How I Spell Relief – G.O.O.G.L.E.C.L.A.S.S.R.O.O.M.

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Do you remember the Rolaids commercial – How do you spell relief?  R.O.L.A.I.D.S?  I have found a great way to relieve my frustration and stress as the technology teacher.  My greatest frustration last year was spending 10-15 minutes of the 45 minute instruction time I had demonstrating on the projector how to complete the assignment.  To my utter frustration, almost half the students in my class would have to be individually directed because they would not know what to do. Enter Google Classroom.  I had been toying with the idea for several years about posting my lessons in Google Classroom, but was just not motivated enough to tackle the learning curve to incorporate it in my daily routine. Then a few things happened to change my perspective and give me the extra will power needed to head that direction.  First, a third grade co-teacher, Shawna Casey, accompanied the regulars, Pam Cranford and myself, to the annual TCEA Convention in Austin in February.  She came back to her classroom and began using Google Classroom.  I was fortunate enough to hear her present on it at the Area 7 TCEA Convention in June.  Seeing first hand examples really motivated me.  I sat in that session and created all 15 of my classes, ready for the new school year.  The next thing that clinched the deal was discovering Alice Keeler’s well documented website on all things Google Classroom.  Alice talks extensively about posting EVERYTHING in Google Classroom, even if it is just an announcement or a notice.  I decided to take the plunge.  From the very first week of school, I have posted every assignment in Google Classroom.  There was some initial frustration training students, especially my third graders who were not familiar with their gmail address.  After five weeks, I can say 98% of my students can independently navigate the assignments.  One of the great features of Google Classroom is how easily it pairs with the posting of Youtube videos.  I created a fake student (wolab01) in a fake course (WOLab) so I can post the original lesson there.  I then log in as wolab01 and use QuickTime Player on my macbook to screen record me doing the lesson.  After uploading it to my Youtube channel, I post it as a tutorial video in the lesson.  Now students can watch the video as often as they need to in order to compete the lesson.  This has spared me from the frustration I use to have.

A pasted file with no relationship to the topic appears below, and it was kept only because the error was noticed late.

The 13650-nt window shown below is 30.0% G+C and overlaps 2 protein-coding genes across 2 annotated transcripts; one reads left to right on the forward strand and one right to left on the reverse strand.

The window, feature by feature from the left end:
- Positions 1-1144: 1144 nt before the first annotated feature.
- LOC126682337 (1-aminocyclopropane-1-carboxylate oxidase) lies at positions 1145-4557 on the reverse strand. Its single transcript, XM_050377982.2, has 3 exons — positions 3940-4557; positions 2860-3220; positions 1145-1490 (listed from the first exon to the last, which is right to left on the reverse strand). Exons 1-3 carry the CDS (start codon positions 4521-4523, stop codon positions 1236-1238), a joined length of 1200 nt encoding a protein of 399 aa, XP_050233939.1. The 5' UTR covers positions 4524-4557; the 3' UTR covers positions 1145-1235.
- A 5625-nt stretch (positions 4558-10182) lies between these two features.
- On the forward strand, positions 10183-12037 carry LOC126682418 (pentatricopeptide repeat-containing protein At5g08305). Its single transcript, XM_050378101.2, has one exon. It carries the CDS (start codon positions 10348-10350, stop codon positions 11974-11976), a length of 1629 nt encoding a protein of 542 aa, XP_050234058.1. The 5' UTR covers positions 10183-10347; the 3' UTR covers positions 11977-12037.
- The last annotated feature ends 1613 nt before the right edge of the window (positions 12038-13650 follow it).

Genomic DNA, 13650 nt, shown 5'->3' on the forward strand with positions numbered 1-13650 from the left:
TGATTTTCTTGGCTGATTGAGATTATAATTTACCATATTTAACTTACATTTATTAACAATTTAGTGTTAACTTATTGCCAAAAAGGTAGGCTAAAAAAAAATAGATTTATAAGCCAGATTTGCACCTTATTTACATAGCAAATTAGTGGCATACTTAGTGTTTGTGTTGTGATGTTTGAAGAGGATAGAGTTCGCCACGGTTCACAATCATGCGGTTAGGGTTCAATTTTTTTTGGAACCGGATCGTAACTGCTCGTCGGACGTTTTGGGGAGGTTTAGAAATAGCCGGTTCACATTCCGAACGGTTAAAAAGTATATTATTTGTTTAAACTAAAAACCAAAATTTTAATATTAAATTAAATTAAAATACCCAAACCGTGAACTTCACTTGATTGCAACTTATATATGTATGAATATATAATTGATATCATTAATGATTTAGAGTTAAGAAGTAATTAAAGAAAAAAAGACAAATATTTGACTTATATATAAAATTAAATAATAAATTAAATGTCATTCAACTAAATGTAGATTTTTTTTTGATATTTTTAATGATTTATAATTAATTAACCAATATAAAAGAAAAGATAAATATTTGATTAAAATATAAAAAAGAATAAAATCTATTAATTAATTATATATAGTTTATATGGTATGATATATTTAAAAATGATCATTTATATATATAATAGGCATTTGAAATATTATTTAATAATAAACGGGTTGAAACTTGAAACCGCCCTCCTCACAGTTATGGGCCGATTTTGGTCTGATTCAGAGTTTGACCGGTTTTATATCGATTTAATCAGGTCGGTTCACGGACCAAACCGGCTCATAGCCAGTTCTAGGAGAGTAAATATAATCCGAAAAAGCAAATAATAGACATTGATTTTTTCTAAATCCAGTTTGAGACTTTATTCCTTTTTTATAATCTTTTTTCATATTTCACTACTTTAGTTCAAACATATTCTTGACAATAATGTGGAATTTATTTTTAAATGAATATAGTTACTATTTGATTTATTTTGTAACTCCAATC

Another wonderful aspect of having my assignments posted in Google Classroom is no longer needing to leave a substitute teacher step by step instructions to show students how to complete an assignment.  My daughter is expecting her 5th child any day, and it has relieved a lot of stress knowing that the sub lessons are done.  The substitute teacher needs only to tell the students the name of the assignment.

If you are a G-Suite for Education school, I urge you to give Google Classroom a try.  It will probably change your life, like it has done mine, for the better.

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